Entertainment News from July 1997

Updated June 26, 2020 | Infoplease Staff
Bill Cosby
Bill Cosby
Archive Photos

The New York Post reports that Microsoft is mulling over buying CBS. The software giant denies the rumor, saying such a purchase would jeopardize the company's alliance with NBC. Microsoft and NBC co-own the cable channel MSNBC. However, ownership of a television network would give Microsoft some say in the standards for high-definition digital television.
Hollywood loses one of its beloved icons. Jimmy Stewart dies at age 89.
Men in Black opens to an $84 million five-day holiday weekend. The Friday–Sunday take was $51 million, the highest-grossing non-sequel of all time.
Broadcast networks and cable channels, except NBC, agree to add more specific codes to the fledgling television-ratings system. In exchange, members of Congress and family advocacy groups agree not to pursue legislation to control the content of television shows. The new codes are: V (violence), S (sexual content), L (vulgar language), D (suggestive dialogue) and FV (fantasy violence).
Apple Computer announces chairman and chief executive Gilbert F. Amelio has resigned from the troubled company. Steve Jobs, a founder of Apple who was himself ousted in 1985 but returned to the scene in 1996 when Apple bought his NeXt Software, is expected to take on more responsibility, but not the chief executive position.
The trial of 22-year-old Autumn Jackson, the woman accused of trying to extort $40 million from Bill Cosby, begins. Jackson threatened to tell the tabloids that she is Cosby's daughter unless he forked over the cash. Cosby has admitted to having an affair with Jackson's mother but said he does not believe he's the woman's father.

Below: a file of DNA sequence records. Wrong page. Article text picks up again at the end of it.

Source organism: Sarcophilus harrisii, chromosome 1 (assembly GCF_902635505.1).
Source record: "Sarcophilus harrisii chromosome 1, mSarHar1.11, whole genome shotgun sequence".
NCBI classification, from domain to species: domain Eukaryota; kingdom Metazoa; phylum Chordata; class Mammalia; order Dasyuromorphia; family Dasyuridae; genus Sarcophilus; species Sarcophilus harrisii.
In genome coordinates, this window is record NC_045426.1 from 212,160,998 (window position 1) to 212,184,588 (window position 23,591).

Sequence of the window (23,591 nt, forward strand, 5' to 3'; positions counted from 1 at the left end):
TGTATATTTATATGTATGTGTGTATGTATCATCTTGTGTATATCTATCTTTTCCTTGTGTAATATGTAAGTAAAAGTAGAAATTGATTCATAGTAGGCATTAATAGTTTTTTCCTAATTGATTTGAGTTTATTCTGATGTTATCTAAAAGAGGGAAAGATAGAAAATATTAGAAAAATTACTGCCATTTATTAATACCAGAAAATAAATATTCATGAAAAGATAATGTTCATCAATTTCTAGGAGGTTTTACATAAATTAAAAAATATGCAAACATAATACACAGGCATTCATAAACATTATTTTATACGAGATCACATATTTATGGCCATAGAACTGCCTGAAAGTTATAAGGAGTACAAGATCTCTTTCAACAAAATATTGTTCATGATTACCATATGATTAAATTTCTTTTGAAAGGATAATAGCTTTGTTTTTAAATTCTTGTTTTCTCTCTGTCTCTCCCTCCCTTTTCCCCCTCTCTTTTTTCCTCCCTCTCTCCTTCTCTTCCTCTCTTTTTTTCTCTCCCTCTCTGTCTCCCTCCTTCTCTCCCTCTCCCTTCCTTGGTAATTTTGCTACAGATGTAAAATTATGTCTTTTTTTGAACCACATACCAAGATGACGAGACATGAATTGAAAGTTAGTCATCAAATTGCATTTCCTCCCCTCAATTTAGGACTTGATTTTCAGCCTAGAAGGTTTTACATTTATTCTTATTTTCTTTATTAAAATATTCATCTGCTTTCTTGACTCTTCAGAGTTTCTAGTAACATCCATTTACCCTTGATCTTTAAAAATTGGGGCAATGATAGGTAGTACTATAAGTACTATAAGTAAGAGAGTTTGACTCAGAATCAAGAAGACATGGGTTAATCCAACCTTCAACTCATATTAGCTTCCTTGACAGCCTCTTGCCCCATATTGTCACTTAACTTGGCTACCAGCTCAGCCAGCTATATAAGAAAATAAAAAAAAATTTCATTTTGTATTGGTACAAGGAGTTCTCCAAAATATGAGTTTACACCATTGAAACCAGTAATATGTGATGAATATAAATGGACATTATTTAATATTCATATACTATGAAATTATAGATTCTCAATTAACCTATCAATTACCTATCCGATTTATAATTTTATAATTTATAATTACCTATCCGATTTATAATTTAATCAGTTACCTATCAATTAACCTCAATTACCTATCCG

The U.S. House of Representatives rejects a plan to replace the National Endowment for the Arts with $80 million in block grants to states and schools, keeping in place an earlier vote to slash the NEA's budget from $99 million to just $10 million — the amount needed to shut down the agency. NEA advocates hope the Senate and President Clinton will save the arts-funding group.
NASA announces that approximately 45 million people logged on to its site or mirror sites between July 4 and 11 to watch the Mars Pathfinder land on the red planet.
Only those lucky enough to subscribe to Playgirl will get to see Brad Pitt nude. A judge orders the magazine to stop distributing newsstand copies of the August issue, which included pictures taken in 1995 while Pitt was vacationing in the West Indies with his former girlfriend, Gwyneth Paltrow. However, the judge did not recall the entire run of the issue as Pitt had requested.
President Clinton is reportedly in a tizzy over the footage of the pres that Robert Zemeckis used without authorization in the film Contact. In a letter to Zemeckis, presidential counsel Charles F.C. Ruff wrote, “ You have manipulated images of the President's public statements, taken them out of the context in which they were uttered and adapted them to fit the plot of your film.”
Fashion designer Gianni Versace is gunned down outside his Miami, Florida, home. The 50-year-old Italian designer was shot at point-blank range as he was returning to his palatial estate after a morning walk. Miami police and the FBI suspect that 27-year-old Andrew Cunanan, one of the FBI's 10 most-wanted criminals, may be responsible.
David Letterman has a billboard boasting his No. 3 late-night rating placed in New York City's Times Square opposite a similar banner that vaunts Jay Leno's No. 1 rating.
President Clinton meets with other lawmakers, software manufacturers and parents to discuss technology-based solutions to keep kids away from cybersmut. Options include filtering dirty material and rating Web sites. In June, the U.S. Supreme Court struck down a federal law that bans the dissemination of indecent material over the Internet to anyone under age 18.
Sting inks a deal worth $35 million with EMI Music Publishing. The deal includes recordings Sting made with the Police, solo recordings and his future works. He will also see 75 percent of the profits for the next 10 years or through five albums.
Director Bruce Paltrow redlights Duets, his karoke comedy that was supposed to star Paltrow's daughter, Gwyneth, and her ex-fiancé, Brad Pitt.